Potential economic losses due to the cattle tick are in the millions, said Dr. David Anderson, AgriLife Extension Service livestock economist. In one modeling scenario, Anderson said, a widely separated area with diverse cattle operations where the fever tick is found with no disease transmitted, losses would approach $100 million or more when calculating state/producer costs, treatment and eradication efforts.

“That’s assuming there’s one tick found in the outbreak,” Anderson said.

The ticks cling to forage during the warm-season months and wait for a host animal. Ticks have to be at least 6 millimeters in length to be detected. When examined in the chute, cattle have to be physically examined for detection. If cattle ticks are found in a herd, several eradication measures are taken, according to state animal health officials:

  • Cattle and pastures are quarantined for nine months or longer.
  • Cattle are inspected and run through dipping vats-spray boxes containing acaracide.

Horses are sprayed and wildlife are provided medicated feed or lured to treatment stations where they can rub against permethrin-coated posts while eating.

Once cattle are declared tick free, alternatively, the cattle can be moved to another site, allowing the vacated pasture to let the remaining ticks desiccate (die). However, greater success has been to inspect and treat animals every 14 days with acaracide or every 25-28 days with Doramectin, officials said.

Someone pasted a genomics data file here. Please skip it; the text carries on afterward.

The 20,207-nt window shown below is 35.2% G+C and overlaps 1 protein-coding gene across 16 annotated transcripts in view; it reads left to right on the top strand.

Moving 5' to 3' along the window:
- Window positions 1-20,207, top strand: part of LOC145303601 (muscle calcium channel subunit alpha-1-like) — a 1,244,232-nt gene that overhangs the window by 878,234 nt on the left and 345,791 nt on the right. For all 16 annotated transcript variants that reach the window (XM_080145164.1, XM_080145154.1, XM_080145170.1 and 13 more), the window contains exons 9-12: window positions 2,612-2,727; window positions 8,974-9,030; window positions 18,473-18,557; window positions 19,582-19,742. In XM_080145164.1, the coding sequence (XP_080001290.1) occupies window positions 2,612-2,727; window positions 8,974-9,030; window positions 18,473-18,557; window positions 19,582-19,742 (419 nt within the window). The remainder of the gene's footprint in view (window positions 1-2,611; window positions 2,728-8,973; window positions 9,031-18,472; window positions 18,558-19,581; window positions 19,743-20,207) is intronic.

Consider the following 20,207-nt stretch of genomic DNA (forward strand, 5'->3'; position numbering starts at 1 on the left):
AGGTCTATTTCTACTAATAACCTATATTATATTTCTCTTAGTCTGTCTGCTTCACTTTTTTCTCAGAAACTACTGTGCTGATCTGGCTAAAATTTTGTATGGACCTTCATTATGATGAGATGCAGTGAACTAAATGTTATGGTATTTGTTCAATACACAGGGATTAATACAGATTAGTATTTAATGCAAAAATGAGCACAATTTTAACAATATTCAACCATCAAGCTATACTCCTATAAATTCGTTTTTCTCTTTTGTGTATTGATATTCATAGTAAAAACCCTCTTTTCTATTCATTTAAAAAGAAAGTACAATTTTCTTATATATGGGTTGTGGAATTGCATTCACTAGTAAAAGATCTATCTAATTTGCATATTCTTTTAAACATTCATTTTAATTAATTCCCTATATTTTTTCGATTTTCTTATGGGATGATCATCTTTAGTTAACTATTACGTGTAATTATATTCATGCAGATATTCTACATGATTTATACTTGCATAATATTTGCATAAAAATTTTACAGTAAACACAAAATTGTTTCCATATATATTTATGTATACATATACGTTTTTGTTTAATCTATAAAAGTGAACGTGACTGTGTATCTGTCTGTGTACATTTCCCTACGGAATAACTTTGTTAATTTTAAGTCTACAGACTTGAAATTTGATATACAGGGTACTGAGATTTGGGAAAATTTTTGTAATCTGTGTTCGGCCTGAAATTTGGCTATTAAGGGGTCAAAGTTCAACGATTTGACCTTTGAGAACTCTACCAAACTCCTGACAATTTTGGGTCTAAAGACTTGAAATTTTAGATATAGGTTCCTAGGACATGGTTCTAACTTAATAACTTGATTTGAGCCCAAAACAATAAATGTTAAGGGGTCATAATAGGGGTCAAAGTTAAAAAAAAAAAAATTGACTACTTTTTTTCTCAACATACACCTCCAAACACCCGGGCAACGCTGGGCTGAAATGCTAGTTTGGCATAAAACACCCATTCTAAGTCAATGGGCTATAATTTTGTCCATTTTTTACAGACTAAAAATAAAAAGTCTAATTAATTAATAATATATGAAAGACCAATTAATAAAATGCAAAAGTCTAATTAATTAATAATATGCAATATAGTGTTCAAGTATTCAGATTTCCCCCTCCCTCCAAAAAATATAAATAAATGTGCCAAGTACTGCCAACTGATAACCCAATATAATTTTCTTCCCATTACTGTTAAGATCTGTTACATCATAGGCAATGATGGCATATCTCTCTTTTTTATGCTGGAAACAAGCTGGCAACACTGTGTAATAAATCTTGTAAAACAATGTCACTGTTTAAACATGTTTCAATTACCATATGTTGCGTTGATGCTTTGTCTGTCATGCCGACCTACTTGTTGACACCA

Dr. Pete Teel, AgriLife Research entomologist, told attendees there are two cattle fever tick species that were introduced to the New World by early explorers and settlers. B. microplus originated in the Tropics of India and are thought to be distributed from southern Texas along the Gulf Coast to Florida. B. annulatus is thought to have originated from the temperate climate of the Mediterranean and was distributed throughout 14 southern U.S. states.

“The populations of cattle ticks are influenced by the number and diversity of hosts and by weather,” he said. “Cattle are considered the primary hosts. However, the emerging interaction between cattle and wildlife influence the population dynamics of this tick. That’s why shared grazing among these animals is a focal point of concern. Dry weather helps reduce populations through desication of ticks on vegetation, but when rains return, populations start building and increasing as rain persists.”